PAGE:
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Two of early cinema's rarest posters, For 'Hollywood' and 'Dracula,' star in Heritage Auctions April event
Dracula (Universal, 1931). Fine/Very Fine on Paper. Insert (14" X 36"). Estimate: $125,000 - $250,000.

DALLAS, TX.- Hooray for Hollywood — specifically, director James Cruze's star-studded 1923 comedy Hollywood.

The movie about a girl and her uncle's adventures in Los Angeles is "presumed lost," as Turner Classic Movies notes — despite the appearances of Gloria Swanson, Will Rogers, Mary Pickford, Cecil B. DeMille and some 50 more Golden Age stars. But one of two known surviving posters for this legendary film serves as a centerpiece of Heritage Auctions' April 23-24 Movie Posters Signature® Auction. Only once before has Heritage offered a poster from this lost gem — on July 23, 2009, when it sold for $89,625.

The Hollywood one sheet is far from the only rarity offered in this event. Here, too, is something frighteningly hard to find: an insert for 1931's Dracula, director Tod Browning's masterpiece adaptation of Bram Stoker's novel.

Posters for the movie that made Bela Lugosi a haunted-household name have long been record-setters at Heritage Auctions: A Dracula one sheet sold in 2017 for $525,800, while a green-hued poster for its 1938 re-release realized $312,000 in November 2020. But the insert featured in this event should be counted among Count Dracula's hardest-to-find offerings: Only five are known to exist, and this is the first Heritage has had the pleasure and honor of offering at auction.

"These are beautiful works on their own, art made to celebrate and commemorate art," says Zach Pogemiller, Consignment Director in Heritage Auctions' Vintage Posters category. "The Hollywood one sheet and Dracula insert aren't just exceedingly rare; they're beautiful, too, each standing on its own as a jaw-dropping masterpiece that somehow survived nearly a century later.

"The Hollywood one sheet is part of the only remaining record for the film, and the poster's truly spectacular design shows the studio spared no expense in the marketing of this star-studded extravaganza, which makes the few surviving artifacts from the campaign all the more historically significant. And the scarce original paper for Dracula is universally recognized as a Holy Grail of the poster collecting world. And to think, these are just two of the extraordinary works being offered here, from the established classics to more recent blockbusters to even some original paintings made for modern movies."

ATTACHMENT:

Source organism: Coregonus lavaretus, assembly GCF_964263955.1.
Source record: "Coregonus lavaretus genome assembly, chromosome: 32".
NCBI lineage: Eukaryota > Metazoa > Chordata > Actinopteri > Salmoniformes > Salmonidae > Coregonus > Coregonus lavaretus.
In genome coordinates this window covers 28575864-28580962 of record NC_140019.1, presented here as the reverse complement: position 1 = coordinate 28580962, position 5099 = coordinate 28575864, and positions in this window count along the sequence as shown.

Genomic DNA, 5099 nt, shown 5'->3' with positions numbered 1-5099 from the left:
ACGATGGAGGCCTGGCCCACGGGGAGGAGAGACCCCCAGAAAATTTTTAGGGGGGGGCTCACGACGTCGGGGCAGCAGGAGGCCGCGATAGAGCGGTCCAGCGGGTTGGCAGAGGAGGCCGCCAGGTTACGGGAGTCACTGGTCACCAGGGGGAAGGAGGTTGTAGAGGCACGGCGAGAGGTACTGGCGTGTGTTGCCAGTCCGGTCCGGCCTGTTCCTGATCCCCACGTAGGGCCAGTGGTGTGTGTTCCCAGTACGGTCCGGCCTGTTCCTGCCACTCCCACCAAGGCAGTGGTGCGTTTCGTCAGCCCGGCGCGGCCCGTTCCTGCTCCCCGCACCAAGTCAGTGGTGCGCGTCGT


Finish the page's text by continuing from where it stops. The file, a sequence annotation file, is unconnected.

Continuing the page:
Indeed, this auction's Golden Age offerings pave a long yellow-brick road all the way to Oz: Among this event's centerpieces are two Wizard of Oz wonders, including a 1939 Style C one sheet by revered caricaturist Al Hirschfeld. It strolls arm-in-arm alongside another Oz delight, the Style D one sheet that just might qualify as the most beautiful of all the Oz posters. It's certainly among the most difficult to find: This event marks only the third time Heritage has offered the Style D design, with its colorful illustration and photographic representation of the extended cast.

This auction also counts among its gems this offering from the vaunted collection of legendary poster collector Bob Colman: the one sheet for 1925's The Eagle, starring Rudolph Valentino as a former Czarist officer-turned-Robin Hood when his land is stolen by a malevolent nobleman. Valentino, possessor of that "passionate profile and soul-burning stare," as James Wolcott once wrote in Vanity Fair, becomes the film's masked vigilante, the Black Eagle — a nod to Douglas Fairbanks' Zorro seen on screen five years earlier. But The Eagle's striking poster wisely kept cinema's first male sex symbol unmasked.

Here, too, are vaunted, valuable offerings from the 1940s, chief among them the Style B one sheet for 1941's Moon Over Miami starring Don Ameche and Betty Grable and the smoldering Style B one sheet for 1946's Gilda with Rita Hayworth in the title role. It's impossible to choose favorites among the nearly 900 offerings in this auction, but it's safe to say these stunning works remain collectors' favorites nearly eight decades later.

As though one needed further proof these are works of art and not mere advertisements, this auction features some extraordinary original paintings eventually mass-manufactured for theatrical display (and, in one case, a comic book cover).

Among the truly one-of-a-kind offerings: Ercole Brini's signed painting for the 1946 Italian release of Otto Preminger's twisty noir Laura, starring Gene Tierney in the title role. Brini's work, representative of the artist's celebrated oeuvre, encapsulates the film's plot in a single haunting image. At the other end of the spectrum, this auction also features the original artwork made for 1989's Major League, sliding into someone's home just in time for baseball season.

And with Star Trek: Picard now in its second season, here's something all Trekkies will want to beam into their collections: Drew Struzan's original mixed-media artwork for WildStorm's 2001 Enemy Unseen, a trade paperback featuring the crew of Star Trek: The Next Generation. Featuring Captain Jean-Luc Picard, his first officer Will Riker and Lt. Worf, it practically screams: Make it so.

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